Psychology is the scientific study of the mind and human behaviour, and as such it centres around gaining understanding of the many facets of the human form. By studying Psychology students will be able to hone analytical and organisational skills and learn about scientific research methods, including collecting and working with data. Learning about human behaviour can also help to build your communication skills and improve your teamwork and leadership skills.
Whatever career you pursue, a background in psychology will enhance your employability. Studying psychology can help you understand yourself and other people by learning about aspects of human behaviour. In daily like this will you with: your interactions with others; your learning and memory performance; your ability to cope with pressure; and your understanding of the causes of psychological disorders. Also, it is beneficial to have an understanding of human behaviour, be it social interaction, language and communication, human motivation and emotion, or the process of decision-making. Knowledge about brain function and behaviour is of considerable benefit to students studying other science courses.
Psychology is a science. The defining feature of any science is the objective approach that is used to advance our knowledge. In psychology we use this scientific approach to learn about behaviour and mental life. Psychology provides an excellent training in analytical thinking and scientific research methods that are applicable to a broad range of careers.
In Years 10 and 11 the students follow the AQA 8182 specification. The course has two units, with 4 topics in each. Seven of these topics have two key studies each, which students must learn everything about: the method, results, aim, conclusion and evaluation.
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Students have 3 lessons a week of Psychology. Throughout the first year we spend one lesson per week working continuously on the Research Methods unit because it feeds into all the other topics. They learn about different types of psychological research such as experiments, case studies and observations; what is good/bad about each technique and when it is appropriate to use them. They also learn ways to represent data, and ways to interpret data such as using mean, median and mode.
We begin with the Social Influence topic, this is because students find it very interesting and find it easy to relate the content to their real lives such as conformity, obedience and social loafing, which eases them into what is a tough course. The next unit is Memory, which is very good for students to understand how best to learn in order to aid recall, and factors that can affect how well they remember. This is especially useful coming just before they sit their first formal assessments. We also look at false memories, which is applicable to real life situations such as being an eyewitness to a crime.
Once we have finished the Memory unit, we move on to Development, which covers brain development in the womb and the processes of development that children go through as they age. This topic also looks at how we learn, mind-sets and how our understanding of children’s development can aid educational professionals. Next, as the final topic of the year, we cover Language, Thought and Communication because it is a good follow on from Development. The course is very synoptic so there is crossover between topics, much of which occurs between these two.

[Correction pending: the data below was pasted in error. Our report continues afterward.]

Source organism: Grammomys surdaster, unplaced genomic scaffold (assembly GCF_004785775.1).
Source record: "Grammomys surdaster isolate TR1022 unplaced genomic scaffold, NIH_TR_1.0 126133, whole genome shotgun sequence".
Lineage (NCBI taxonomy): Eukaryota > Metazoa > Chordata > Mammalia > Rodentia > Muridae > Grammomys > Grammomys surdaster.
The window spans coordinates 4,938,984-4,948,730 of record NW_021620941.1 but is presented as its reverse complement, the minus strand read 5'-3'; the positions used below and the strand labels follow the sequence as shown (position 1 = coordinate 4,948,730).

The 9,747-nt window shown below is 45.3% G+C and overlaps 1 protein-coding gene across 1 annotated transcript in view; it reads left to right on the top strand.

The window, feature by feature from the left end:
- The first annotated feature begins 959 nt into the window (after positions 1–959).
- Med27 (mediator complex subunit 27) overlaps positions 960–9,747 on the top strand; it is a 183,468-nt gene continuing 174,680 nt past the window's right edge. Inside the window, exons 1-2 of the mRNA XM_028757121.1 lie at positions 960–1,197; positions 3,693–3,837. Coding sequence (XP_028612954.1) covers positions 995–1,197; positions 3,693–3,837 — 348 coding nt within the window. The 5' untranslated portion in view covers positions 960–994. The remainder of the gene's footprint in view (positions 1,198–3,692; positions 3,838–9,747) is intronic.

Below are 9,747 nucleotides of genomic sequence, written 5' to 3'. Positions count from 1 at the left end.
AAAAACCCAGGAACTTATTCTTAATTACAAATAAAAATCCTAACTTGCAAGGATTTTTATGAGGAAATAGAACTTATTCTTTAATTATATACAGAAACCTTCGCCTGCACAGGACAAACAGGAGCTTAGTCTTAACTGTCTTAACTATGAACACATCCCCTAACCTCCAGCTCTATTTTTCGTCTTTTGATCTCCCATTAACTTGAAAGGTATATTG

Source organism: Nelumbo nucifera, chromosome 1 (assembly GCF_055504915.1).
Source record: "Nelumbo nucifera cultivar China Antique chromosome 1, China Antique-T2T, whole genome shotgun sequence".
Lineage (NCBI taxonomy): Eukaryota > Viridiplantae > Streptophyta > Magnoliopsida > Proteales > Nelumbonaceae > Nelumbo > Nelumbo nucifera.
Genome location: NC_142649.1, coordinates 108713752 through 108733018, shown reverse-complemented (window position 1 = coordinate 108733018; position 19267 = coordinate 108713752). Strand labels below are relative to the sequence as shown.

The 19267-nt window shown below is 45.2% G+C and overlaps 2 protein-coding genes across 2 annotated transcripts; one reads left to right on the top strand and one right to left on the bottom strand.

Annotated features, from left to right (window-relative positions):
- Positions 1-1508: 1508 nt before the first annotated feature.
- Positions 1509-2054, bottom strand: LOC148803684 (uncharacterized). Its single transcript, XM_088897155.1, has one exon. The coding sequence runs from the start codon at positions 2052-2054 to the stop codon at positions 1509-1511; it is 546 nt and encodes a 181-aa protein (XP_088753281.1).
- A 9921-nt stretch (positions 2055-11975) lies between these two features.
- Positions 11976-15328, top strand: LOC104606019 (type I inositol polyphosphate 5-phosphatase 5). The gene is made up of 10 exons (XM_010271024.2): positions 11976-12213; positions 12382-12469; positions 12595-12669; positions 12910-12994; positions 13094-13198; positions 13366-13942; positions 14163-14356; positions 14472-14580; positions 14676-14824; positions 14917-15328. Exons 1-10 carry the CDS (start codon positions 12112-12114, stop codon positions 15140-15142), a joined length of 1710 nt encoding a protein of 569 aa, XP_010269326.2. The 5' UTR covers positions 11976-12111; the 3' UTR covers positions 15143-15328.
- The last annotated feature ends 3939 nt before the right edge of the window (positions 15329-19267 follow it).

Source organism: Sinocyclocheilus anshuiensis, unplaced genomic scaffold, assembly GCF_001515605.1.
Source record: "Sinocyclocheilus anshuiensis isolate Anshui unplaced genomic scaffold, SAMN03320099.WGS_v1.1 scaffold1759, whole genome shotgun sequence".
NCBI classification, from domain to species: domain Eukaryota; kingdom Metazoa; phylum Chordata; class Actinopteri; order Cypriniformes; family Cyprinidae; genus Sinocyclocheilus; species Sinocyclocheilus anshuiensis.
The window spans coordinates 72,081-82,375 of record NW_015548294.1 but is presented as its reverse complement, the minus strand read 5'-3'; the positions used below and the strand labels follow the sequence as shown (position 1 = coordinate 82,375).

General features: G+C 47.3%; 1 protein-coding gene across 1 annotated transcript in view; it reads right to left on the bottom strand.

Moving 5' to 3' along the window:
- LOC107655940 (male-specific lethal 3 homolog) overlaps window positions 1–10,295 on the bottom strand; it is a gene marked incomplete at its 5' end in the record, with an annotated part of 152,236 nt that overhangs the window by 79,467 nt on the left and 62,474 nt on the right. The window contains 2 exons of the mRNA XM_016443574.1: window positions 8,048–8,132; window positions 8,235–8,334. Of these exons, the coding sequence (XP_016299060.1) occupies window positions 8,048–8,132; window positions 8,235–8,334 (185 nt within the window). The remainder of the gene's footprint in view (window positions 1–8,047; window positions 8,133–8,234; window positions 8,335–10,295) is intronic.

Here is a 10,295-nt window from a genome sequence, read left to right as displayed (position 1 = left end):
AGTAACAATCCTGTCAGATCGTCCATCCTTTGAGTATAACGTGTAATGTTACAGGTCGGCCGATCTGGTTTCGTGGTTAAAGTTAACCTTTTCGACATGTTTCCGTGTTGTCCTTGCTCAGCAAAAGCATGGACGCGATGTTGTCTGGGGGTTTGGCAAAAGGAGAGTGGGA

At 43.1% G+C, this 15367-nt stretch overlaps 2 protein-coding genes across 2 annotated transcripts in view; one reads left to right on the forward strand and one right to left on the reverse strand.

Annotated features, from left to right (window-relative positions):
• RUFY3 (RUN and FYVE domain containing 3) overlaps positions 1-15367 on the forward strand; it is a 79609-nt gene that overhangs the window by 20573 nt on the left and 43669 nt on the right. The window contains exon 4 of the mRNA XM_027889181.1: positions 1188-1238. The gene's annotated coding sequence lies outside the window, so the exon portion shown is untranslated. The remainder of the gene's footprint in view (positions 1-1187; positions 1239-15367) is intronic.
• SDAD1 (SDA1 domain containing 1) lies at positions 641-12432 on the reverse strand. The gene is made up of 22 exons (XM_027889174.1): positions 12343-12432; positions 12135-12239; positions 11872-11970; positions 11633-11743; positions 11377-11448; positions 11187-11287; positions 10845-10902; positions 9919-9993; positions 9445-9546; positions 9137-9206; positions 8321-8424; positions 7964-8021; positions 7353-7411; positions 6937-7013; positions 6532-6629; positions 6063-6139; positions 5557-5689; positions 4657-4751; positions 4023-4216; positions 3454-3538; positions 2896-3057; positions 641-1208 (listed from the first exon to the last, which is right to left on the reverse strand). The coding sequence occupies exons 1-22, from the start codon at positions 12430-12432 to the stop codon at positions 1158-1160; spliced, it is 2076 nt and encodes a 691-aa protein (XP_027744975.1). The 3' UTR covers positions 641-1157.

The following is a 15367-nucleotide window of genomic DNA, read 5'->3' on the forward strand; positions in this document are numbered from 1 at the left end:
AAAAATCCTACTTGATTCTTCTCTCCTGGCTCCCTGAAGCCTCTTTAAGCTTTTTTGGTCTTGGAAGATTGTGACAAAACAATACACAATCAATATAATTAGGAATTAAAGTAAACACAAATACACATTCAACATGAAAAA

In this final topic students learn about different theories that debate which came first, language or thought. They also learn about non-verbal ways of communicating, including how bees use movement to describe food locations to fellow bees.
Students start by studying Perception, which we leave until in Year 11 because many students find the concepts quite difficult to grasp. We look at visual illusions, and how they occur because of different misinterpreted depth cues. They also look at the reasons we perceive things the way we do, and whether these perceptions are due to nature or nurture. Next, we start Brain and Neuropsychology so that students gain the necessary understanding of the brain, synaptic transmission and brain scanning techniques that they will need to understand the Psychological Problems topic. They learn about different structures in the brain, what they do and what happens if they are damaged. They also learn about different ways that the brain can be imaged such as fMRI and CT scans, and the advantages and weaknesses of each one.
After finishing Brain and Neuropsychology, we move onto the last topic, Psychological Problems. Students find this interesting because they look at depression, its causes and treatment, which is very relevant to them and their peers. They also study the causes and treatments for addiction. This topic is last because as well as the overlap with Brain and Neuropsychology, there is also overlap with Biology so it is a good point to recap prior learning before beginning our revision
We complete our revision before the exams take place.
Two 1 hour 45 min exams
- Cognition and behaviour
- Social context and behaviour
Each paper contributes 50% of the overall grade. Both are made up of 4 sections and each section contains multiple choice, short answer and extended writing questions.